Remember when the web was a collection of static websites, largely HTML, no CSS, and layout done with tables and frames? How about even farther back ' when your choice of mediums for design were print, film, industrial, and maybe even radio?
What about the aforementioned mediums is consistent? They were all linear. That meant we could think about things going from A-Z and stop there. Even when we got digital interfaces (enter HTML), we continued to think of interfaces as static screens for decades. It made things simple, and we put our focus into cutting the amounts of clicks on that trail to get people to the end faster. The data even seemed to prove it, with more clicks equaling 'bad' and less clicks equaling 'good.' This especially seemed to ring true in the eCommerce world where it's been accepted that the more hoops you make your user go through to buy something, the less sales you'll see. It was estimated that $4 trillion (Yes, that's trillion with a 't') was left in abandoned shopping carts in 2014, and so an entire industry of 'click reducers' have sprang up, 'optimizing' checkout flows to get people from A to Z in 1, 2, and only if necessary, 3.
That Takes How Many Clicks?
Today MV* frameworks (Model View *Whatever; Angular, React, etc.) are all the rage, and even the most basic websites have some way to serve up content or state dynamically on the fly. In the early days of the web, and still largely prevalent today, this stuff got served up from the server side. AJAX, jQuery, and the late-comers like Angular and React took that concept and ran with it ' allowing us to render all that state on the client side, unleashing the power of front-end developers and designers alike.
Many practitioners of design across various mediums often try to divorce themselves from technology. Technology is temporal and transitory; it evolves and never stays still. Good design should be permanent and everlasting (Or so our hubris gives us cause to think). This is actually a good thing, as we force ourselves to think about the constraints of the opportunities in front of us, not the technology that currently binds it.
Unfortunately, the reality is that designers don't really divorce themselves from technology, they just root themselves to past constraints that no longer exist. We still think about our website designs like they're print designs. We think of proximity in design as keeping like-things grouped together nicely on the printed page. Those savvy enough to realize their designs aren't print, but a series of hypertext documents, think of clicks instead of nearness ' but they're all wrong.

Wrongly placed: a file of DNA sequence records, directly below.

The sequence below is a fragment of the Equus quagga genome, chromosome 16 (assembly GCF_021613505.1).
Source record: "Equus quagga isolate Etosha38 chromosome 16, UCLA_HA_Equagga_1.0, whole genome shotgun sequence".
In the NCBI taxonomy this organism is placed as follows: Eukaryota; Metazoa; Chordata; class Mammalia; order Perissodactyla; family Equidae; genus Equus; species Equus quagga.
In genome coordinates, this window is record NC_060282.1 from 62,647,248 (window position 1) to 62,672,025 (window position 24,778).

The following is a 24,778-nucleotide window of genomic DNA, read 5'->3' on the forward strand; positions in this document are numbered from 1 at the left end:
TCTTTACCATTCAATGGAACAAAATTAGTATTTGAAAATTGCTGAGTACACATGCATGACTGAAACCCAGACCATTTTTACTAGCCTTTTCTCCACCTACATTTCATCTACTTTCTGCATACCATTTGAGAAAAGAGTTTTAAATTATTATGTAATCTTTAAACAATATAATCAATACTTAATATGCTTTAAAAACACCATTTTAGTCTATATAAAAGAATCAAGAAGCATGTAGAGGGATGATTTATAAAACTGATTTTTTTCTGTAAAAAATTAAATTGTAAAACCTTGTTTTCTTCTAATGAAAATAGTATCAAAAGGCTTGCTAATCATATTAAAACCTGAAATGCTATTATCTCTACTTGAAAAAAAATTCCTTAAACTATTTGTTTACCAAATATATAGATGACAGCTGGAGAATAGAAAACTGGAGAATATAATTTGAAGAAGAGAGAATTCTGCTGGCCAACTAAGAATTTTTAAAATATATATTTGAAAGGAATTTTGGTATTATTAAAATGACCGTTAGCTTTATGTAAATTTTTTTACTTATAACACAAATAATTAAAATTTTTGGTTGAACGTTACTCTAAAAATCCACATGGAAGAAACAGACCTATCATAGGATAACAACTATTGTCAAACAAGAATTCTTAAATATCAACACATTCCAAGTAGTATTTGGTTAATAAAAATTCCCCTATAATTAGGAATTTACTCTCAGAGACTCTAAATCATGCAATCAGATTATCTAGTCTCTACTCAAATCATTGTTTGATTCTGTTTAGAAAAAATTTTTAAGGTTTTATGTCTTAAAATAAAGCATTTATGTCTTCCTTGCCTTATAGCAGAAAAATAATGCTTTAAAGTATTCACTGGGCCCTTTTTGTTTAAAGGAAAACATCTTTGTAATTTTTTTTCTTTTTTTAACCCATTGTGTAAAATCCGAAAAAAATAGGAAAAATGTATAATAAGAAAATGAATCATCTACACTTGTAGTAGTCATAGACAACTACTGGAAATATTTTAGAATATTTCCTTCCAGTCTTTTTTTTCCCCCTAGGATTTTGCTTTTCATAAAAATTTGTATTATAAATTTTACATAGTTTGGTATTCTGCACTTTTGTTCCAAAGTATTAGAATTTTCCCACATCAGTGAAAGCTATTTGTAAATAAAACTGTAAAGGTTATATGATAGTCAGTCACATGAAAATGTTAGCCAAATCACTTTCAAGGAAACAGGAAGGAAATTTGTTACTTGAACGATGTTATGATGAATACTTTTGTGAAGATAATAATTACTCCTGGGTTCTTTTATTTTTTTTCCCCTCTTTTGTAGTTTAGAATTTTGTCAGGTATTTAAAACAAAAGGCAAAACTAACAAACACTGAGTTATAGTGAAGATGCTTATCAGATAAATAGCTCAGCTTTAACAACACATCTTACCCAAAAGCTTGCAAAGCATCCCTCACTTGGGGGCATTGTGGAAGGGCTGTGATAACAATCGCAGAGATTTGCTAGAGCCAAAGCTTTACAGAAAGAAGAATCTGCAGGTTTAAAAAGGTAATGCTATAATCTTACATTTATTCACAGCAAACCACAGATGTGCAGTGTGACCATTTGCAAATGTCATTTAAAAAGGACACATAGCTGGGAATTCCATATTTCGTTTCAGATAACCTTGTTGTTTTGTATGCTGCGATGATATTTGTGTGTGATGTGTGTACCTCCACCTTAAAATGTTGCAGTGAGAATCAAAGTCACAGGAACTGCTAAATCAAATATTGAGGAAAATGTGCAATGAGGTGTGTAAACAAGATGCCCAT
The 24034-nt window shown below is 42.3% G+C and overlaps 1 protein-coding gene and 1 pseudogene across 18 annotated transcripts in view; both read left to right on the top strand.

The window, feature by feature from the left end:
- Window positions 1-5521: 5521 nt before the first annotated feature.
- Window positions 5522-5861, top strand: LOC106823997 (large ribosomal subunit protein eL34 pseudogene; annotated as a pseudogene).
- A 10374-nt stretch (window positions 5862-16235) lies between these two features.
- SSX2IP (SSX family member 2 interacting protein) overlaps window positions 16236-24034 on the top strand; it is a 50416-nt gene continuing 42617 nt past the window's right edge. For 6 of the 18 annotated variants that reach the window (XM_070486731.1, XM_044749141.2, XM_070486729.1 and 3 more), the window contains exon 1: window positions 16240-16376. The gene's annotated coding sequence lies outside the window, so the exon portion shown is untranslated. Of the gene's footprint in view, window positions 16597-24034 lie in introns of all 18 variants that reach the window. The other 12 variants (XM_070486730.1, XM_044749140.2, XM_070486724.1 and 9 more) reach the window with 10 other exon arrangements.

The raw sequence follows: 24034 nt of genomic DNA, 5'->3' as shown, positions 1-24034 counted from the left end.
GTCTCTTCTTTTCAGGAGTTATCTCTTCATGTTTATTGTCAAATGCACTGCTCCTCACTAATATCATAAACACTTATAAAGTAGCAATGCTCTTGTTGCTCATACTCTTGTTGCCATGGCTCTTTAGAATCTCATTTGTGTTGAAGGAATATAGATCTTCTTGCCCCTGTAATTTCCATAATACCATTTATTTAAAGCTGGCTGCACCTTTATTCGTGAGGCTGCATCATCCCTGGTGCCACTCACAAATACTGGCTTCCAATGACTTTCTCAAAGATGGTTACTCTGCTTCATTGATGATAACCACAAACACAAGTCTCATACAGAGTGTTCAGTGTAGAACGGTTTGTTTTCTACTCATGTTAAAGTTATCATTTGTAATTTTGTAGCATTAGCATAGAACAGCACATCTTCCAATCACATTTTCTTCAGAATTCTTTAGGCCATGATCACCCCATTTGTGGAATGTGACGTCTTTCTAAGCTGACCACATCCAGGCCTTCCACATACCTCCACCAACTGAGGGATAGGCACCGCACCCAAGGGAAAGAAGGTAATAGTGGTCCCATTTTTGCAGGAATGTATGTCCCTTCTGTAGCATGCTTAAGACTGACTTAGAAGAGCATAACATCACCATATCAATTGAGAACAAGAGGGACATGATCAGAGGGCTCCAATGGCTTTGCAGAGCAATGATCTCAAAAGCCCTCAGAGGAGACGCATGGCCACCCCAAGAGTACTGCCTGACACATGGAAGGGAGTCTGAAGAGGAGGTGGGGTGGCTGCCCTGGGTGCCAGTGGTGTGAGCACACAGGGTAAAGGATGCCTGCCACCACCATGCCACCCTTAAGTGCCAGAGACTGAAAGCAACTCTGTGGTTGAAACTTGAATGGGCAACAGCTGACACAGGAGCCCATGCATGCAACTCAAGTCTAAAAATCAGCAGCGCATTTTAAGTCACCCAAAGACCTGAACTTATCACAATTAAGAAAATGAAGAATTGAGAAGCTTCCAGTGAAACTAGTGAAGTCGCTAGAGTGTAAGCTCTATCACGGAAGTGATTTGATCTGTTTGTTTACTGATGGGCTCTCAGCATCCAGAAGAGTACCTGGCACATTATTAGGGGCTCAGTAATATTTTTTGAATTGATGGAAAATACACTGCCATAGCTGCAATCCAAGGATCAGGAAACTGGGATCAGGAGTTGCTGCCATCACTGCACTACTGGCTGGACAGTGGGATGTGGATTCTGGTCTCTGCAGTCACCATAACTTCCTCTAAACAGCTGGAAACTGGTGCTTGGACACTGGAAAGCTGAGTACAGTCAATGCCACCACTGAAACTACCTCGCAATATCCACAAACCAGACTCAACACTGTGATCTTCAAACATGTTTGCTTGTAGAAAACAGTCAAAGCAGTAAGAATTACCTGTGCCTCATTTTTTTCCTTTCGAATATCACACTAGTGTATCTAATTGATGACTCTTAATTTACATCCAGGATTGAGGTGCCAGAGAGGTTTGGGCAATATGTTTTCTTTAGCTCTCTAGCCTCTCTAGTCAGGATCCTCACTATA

How many times have you heard someone say, 'Yeah, but that'll add an extra click'. Hearing that comment 5 years ago, I would have responded, 'Gosh, you're right, we gotta rethink this interaction thing'. Today I would respond entirely differently, I'd say, 'I don't give a crap how many clicks it takes'.
Websites used to be reeeeally slow. In pop culture we make fun of this fact, the stereotypical example is a nerd in his basement eagerly awaiting a pornographic picture to load on his screen. An hour passes, and he's thrilled to see it finally fully rendered on the screen.
Fast forward to 2016 and websites are lightning fast, that kid in his basement has more pictures than he knows what to do with. His mom is worried. And you, designer, should be too-- but not for the same reasons. You should be worried because you're still designing for static proximity, and the least amount of clicks to the desired input.
Where did we get this notion of clicks? Well, as exampled above, it used to take a long time to load a screen. Designing an interface that required a user to wait minutes before their content was available after clicking was, and still is, a big no-no. How long should we wait for a screen to load in 2016? According to Web Designer Depot, the desired time is 500 milliseconds to two seconds. Mere milliseconds more than the blink-of-an-eye.
We measure successful interactions in clicks because it was inferred that clicks take time, and add minutes to the end-user's experience. If I'm running an e-commerce store, or a marketing page, I need my user's experience to be as frictionless as possible. The logical result of this thinking is that we need to reduce the number of clicks it takes to get to checkout, or to that lead conversion form.